Emma Sullivan vs. Kansas Gov. Brownback: Score One for Sass

The governor of Kansas has apologized to his teenage Twitter critic. Here's hoping his staff finds better things to do with their time than police people's Twitter feeds

In a victory for snarky teenage girls -- and, oh yeah, all Americans who value free speech -- Governor Sam Brownback of Kansas has apologized for demanding that 18-year-old Emma Sullivan atone for insulting him on Twitter. 

Following Emma's lead, Gov. Brownback took to social media and posted his statement on Facebook, explaining, "My staff over-reacted to this tweet, and for that I apologize. Freedom of speech is among our most treasured freedoms." And it's a good thing that he's learned that First Amendment lesson, because the Facebook comments responding to his statement make Sullivan's "#heblowsalot" barb sound like a word hug. Let's put it this way: The good people of Kansas would never get any governing if his staff had to chase down every commenter for a scolding -- never mind every Kansas resident behind his 52 percent disapproval rating. 

It's great that Brownback recognized that he'd dug himself a PR nightmare hole -- nobody (liberal or conservative) likes the guy who takes away freedom of speech just because he got his feelings stepped on by a little girl. But by keeping the apology general (rather than specifically addressing Sullivan) and blaming his staff for the "over-reaction," Brownback now looks like he's trying to downplay the story and act like the whole thing was much media ado about nothing. Which would be fine -- except that he created the story in the first place. Emma Sullivan didn't call CNN to say "Brownback sucks." She'd still be tweeting to just 65 friends (not the 7,000 plus she's accrued since the story broke) if Brownback hadn't instructed his director of communications to monitor social media daily and track anything mean that anyone says about him. Again, with that 52 percent disapproval rating, one has to wonder: How are they getting any actual governing done?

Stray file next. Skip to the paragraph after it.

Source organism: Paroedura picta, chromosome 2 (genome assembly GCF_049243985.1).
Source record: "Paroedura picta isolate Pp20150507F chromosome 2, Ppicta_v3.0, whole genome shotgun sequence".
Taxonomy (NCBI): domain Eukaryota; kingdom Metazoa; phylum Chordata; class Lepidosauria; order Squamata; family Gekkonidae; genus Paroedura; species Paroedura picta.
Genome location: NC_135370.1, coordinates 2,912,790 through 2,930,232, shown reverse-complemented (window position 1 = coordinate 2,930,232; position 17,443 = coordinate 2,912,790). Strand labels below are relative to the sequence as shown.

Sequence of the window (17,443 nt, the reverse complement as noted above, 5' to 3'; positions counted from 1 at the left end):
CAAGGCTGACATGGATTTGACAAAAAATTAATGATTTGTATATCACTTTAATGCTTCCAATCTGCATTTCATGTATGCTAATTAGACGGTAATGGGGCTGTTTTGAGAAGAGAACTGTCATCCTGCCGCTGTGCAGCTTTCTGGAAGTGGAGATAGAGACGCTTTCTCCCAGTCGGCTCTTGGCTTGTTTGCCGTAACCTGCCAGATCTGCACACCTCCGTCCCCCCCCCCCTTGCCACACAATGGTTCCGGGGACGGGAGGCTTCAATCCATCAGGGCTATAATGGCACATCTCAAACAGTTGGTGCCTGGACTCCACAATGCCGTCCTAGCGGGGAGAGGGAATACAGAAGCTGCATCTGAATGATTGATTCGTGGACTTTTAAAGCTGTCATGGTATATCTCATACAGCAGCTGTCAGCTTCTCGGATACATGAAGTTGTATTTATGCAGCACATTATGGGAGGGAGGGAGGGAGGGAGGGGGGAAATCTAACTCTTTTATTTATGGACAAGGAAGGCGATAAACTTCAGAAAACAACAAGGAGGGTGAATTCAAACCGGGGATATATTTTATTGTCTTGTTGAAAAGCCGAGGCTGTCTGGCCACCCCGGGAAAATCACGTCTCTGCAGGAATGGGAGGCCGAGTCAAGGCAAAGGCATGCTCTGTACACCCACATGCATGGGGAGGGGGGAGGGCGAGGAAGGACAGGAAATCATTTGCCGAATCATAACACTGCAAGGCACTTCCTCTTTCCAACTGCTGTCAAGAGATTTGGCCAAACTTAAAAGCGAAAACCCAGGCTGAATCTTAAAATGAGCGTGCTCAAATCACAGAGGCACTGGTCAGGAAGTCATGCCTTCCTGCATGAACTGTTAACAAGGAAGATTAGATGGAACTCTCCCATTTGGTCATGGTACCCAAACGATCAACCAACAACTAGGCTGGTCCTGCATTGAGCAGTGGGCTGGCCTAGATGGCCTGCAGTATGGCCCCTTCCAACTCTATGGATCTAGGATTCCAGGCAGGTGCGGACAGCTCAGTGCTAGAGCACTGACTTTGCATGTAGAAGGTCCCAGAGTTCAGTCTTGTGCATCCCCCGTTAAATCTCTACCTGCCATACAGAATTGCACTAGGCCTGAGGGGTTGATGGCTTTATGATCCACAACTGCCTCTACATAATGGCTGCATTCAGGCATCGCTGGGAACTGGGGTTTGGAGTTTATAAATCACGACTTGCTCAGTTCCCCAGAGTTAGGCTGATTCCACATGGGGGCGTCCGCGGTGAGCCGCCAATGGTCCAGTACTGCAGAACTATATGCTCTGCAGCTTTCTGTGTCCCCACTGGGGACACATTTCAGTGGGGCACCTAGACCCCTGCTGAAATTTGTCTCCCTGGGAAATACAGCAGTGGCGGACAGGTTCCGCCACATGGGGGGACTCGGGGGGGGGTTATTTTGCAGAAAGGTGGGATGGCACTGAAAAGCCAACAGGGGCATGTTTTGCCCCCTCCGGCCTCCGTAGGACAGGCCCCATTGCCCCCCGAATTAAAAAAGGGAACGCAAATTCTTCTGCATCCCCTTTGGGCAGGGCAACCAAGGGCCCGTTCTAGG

It's easy to blame a rogue staffer for getting over excited and tattling to Sullivan's principal. But director of communications Sherriene Jones-Sontag must have gotten the idea to firmly deal with Twitter insults from somewhere. Most likely, her boss. The Brownback administration and Sullivan's high school clearly thought they had every right to intimidate and silence a teenage girl for expressing her opinion. And it wasn't until that girl stood up for herself -- and got the rest of us to pay attention in the process -- that they realized why bullying young girls into silent submission might not look so great from the outside.  

Here's what would have been better: If Brownback had agreed to Sullivan's request for a little face time so they could discuss the issues, like why he killed all the state funding for arts education and voted against a bill providing low-cost contraception on college campuses -- in other words, why Sullivan (and plenty of other constituents) thinks he sucks. If Brownback's alignment with the C-Family (a religious political group that disdains the notion of women holding public office) means he's uncomfortable debating a woman, he could have simply apologized to Sullivan directly and acknowledged that his staff probably has better things to do with their tax dollar-paid time than track tweets.  


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